FDA warns of sanctions, blames media houses
The Food and Drugs Authority (FDA) has warned of serious sanctions to companies who do not comply with its directives to vet and approve advertising contents, prior to broadcast on airwaves and has singled out the media as the major culprit for the non-compliance. According to the Authority, most media houses continue to flout FDA’s rules and still transact business with companies who do not submit` approved advertorial contents by the FDA thus, disregarding the health and safety of the general public.
The FDA and its stakeholders have warned offenders who flout the law on alcoholic beverages, orthodox medicine, food supplements, cosmetics, medical device, and household chemicals among others that they will be punished if found guilty.
Speaking exclusively to Goldstreet Business, Head of communications at the FDA, Mr. James Lartey explained that: “the blame should at the doorsteps of the media because the FDA has sent letters to all media houses that if any person should come to them to advertise a product, they will need to confirm approval of the product by the FDA and approval for advertising from the FDA. Once the person is advertising a disease in the ‘Schedule 5’ that alone should tell the media house that they can never be given approval.”
He also noted that most advertisements done on radio, television, print, bill board and social media did not conform to provisions of the Public Health Act, 2012 (Act 851).
Mr. Lartey added that, per the Act, products that claim to be panacea for diseases such as hypertension, fibroid, AIDS, cancer, reproductive and heart related diseases, blindness and diabetes, among others, are all not to be advertised as clearly stated under Schedule 5 of the law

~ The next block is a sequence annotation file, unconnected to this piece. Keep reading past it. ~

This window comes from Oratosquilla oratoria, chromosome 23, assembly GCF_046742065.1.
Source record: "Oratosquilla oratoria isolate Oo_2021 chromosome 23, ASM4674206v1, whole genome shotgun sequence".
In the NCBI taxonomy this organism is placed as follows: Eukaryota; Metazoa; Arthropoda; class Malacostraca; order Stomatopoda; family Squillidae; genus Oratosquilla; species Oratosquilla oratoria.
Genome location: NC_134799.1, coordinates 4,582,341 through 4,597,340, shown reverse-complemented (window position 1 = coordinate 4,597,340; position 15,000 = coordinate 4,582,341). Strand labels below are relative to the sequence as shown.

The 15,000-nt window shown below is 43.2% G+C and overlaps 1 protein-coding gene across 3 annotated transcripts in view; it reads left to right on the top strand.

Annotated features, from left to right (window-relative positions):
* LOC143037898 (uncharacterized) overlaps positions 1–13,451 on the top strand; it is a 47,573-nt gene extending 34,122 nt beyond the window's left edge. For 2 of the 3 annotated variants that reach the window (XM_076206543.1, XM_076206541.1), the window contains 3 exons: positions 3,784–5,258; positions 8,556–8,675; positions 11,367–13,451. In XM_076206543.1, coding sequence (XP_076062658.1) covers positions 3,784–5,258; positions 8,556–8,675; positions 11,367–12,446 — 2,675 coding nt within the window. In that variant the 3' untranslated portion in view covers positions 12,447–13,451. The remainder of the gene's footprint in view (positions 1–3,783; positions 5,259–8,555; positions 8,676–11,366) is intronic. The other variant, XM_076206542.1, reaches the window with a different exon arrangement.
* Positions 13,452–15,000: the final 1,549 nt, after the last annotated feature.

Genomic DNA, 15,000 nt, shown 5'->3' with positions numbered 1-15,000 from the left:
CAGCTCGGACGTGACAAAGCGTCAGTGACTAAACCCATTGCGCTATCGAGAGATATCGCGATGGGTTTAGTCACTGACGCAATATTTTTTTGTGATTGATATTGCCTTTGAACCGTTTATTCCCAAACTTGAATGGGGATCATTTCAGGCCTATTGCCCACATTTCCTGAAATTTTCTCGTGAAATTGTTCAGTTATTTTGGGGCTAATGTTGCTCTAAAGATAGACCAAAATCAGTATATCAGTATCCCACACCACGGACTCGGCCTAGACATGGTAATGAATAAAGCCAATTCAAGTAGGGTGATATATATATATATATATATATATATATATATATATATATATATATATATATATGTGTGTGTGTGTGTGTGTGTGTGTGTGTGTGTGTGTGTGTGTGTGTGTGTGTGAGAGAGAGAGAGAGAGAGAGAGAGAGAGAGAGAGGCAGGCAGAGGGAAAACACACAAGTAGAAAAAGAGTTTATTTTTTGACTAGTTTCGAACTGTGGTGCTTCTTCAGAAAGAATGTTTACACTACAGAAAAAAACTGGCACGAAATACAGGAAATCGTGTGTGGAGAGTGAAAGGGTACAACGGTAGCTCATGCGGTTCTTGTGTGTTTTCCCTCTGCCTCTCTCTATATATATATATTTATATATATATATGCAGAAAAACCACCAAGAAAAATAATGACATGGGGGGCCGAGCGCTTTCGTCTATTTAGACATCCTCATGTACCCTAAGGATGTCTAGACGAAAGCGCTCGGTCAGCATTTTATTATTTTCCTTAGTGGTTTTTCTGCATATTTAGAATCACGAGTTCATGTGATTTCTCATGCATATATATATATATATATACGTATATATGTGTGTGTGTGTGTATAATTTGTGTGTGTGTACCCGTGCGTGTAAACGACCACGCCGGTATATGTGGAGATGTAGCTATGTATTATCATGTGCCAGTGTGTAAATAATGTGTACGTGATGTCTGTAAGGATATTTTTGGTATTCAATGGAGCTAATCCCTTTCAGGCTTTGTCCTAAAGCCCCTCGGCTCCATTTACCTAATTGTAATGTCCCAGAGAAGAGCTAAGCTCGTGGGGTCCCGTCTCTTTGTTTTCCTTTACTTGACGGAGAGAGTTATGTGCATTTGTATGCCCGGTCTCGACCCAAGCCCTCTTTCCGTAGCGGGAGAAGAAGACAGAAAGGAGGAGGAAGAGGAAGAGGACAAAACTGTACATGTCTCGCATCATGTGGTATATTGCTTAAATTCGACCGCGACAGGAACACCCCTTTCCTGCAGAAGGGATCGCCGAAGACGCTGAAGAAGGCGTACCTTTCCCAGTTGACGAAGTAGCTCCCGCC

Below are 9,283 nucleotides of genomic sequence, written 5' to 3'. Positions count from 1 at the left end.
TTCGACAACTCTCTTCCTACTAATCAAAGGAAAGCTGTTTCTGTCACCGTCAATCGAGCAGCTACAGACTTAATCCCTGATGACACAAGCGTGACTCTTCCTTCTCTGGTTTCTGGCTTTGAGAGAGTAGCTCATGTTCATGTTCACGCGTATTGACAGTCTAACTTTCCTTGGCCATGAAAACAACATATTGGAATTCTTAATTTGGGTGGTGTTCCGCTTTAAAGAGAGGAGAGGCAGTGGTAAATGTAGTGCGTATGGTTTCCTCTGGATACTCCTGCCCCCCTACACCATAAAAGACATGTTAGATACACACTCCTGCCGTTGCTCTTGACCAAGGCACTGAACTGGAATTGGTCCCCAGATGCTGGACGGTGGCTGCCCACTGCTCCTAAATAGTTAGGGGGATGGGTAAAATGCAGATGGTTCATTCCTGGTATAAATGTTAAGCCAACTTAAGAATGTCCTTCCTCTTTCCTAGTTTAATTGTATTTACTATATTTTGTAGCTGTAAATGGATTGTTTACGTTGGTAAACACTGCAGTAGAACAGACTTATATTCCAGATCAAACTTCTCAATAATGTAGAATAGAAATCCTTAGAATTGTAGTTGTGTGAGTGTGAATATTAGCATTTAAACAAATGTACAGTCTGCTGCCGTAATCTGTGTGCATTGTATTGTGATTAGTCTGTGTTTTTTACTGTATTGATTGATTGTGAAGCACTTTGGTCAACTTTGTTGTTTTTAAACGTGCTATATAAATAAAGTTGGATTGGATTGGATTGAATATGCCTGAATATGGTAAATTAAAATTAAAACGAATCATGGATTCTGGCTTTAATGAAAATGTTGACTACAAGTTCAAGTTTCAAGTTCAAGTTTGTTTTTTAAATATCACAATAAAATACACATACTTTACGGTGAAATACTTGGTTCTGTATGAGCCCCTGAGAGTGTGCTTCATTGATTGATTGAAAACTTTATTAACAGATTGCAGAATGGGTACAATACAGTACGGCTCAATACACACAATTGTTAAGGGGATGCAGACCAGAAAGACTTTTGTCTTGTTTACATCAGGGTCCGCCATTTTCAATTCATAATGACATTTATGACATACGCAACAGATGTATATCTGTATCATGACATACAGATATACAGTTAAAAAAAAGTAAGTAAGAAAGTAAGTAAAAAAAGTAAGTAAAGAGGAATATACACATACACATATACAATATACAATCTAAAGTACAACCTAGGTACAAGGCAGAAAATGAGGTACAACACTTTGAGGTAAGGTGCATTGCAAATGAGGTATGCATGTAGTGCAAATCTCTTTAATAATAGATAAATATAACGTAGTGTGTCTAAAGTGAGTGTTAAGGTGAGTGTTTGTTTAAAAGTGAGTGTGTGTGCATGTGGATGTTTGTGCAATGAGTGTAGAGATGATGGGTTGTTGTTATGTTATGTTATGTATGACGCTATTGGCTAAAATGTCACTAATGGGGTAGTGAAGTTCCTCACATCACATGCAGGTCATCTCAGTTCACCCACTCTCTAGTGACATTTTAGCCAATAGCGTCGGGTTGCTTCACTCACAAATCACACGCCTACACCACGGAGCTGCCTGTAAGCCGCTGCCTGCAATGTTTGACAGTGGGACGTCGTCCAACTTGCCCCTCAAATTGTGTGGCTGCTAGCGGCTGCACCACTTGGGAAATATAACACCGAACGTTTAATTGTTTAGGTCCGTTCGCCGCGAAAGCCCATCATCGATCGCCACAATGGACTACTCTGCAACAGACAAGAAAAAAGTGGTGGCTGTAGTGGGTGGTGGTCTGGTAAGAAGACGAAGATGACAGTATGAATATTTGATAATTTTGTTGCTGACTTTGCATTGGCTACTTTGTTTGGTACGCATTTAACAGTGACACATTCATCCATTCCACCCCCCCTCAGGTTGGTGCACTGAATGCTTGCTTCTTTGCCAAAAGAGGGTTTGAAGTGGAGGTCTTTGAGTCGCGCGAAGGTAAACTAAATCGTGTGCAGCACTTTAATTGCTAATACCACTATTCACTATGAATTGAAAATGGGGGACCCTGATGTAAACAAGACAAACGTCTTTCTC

The Authority stated that it has written letters regarding the order to all media stations across the country, copied the Ghana Journalist Association (GJA) National Media Commission, GIBA and the Advertisers Association of Ghana
According to him they have issued statements and directives in the Daily Graphic and Ghanaian Times and has had engagements with the media in Accra and all the regions.
Product approval does not mean automatic advertising
Mr. Lartey said, “the law ensures you need an approval of advert from the FDA before you can go ahead and advertise. For instance, you might have done your registration with the FDA and gotten your product approved and it’s on the market but that does not give you the right to advertise it until FDA has looked at the advert and approved it before you advertise”.
According to him the law states very clear that in such an offence, “you can be fined an amount not less than 7,500 penalty units that’s when you are taken to court and found guilty and not more than 15,000 penalty units. One unit is GHC12 so you are looking at a minimum fine of GHC90,000 and maximum fine of GHC180,000”.
“Again, the court may decide if you are found guilty `that instead of fining you they might want you to go to jail and the minimum sentence is 15years, with a maximum of 25 years”, he warned.
Stakeholders in this campaign include the Ministry of Health, Pharmaceutical Society of Ghana, Consumer Protection Agency, Ghana Police Service, Ghana Medical Association and Advertisers Association of Ghana.